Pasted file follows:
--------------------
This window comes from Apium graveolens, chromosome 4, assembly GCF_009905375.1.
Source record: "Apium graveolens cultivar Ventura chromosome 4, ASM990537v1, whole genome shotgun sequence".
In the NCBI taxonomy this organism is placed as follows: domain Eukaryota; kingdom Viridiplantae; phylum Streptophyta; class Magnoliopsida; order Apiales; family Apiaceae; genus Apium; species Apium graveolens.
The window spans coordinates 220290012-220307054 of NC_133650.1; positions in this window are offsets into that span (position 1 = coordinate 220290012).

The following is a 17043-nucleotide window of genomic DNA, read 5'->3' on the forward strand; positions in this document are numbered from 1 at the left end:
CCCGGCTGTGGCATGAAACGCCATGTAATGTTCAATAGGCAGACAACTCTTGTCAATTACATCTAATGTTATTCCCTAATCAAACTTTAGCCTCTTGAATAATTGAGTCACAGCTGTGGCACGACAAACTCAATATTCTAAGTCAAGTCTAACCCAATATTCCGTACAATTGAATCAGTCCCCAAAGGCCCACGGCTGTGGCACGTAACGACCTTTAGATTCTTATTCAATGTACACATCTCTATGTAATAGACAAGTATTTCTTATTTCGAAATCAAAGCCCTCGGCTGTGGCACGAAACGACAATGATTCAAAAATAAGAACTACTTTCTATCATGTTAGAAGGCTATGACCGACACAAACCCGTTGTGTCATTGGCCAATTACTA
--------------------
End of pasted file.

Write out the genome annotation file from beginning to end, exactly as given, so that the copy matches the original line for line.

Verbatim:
This window comes from Apium graveolens, chromosome 4, assembly GCF_009905375.1.
Source record: "Apium graveolens cultivar Ventura chromosome 4, ASM990537v1, whole genome shotgun sequence".
In the NCBI taxonomy this organism is placed as follows: domain Eukaryota; kingdom Viridiplantae; phylum Streptophyta; class Magnoliopsida; order Apiales; family Apiaceae; genus Apium; species Apium graveolens.
The window spans coordinates 220290012-220307054 of NC_133650.1; positions in this window are offsets into that span (position 1 = coordinate 220290012).

The following is a 17043-nucleotide window of genomic DNA, read 5'->3' on the forward strand; positions in this document are numbered from 1 at the left end:
CCCGGCTGTGGCATGAAACGCCATGTAATGTTCAATAGGCAGACAACTCTTGTCAATTACATCTAATGTTATTCCCTAATCAAACTTTAGCCTCTTGAATAATTGAGTCACAGCTGTGGCACGACAAACTCAATATTCTAAGTCAAGTCTAACCCAATATTCCGTACAATTGAATCAGTCCCCAAAGGCCCACGGCTGTGGCACGTAACGACCTTTAGATTCTTATTCAATGTACACATCTCTATGTAATAGACAAGTATTTCTTATTTCGAAATCAAAGCCCTCGGCTGTGGCACGAAACGACAATGATTCAAAAATAAGAACTACTTTCTATCATGTTAGAAGGCTATGACCGACACAAACCCGTTGTGTCATTGGCCAATTACTA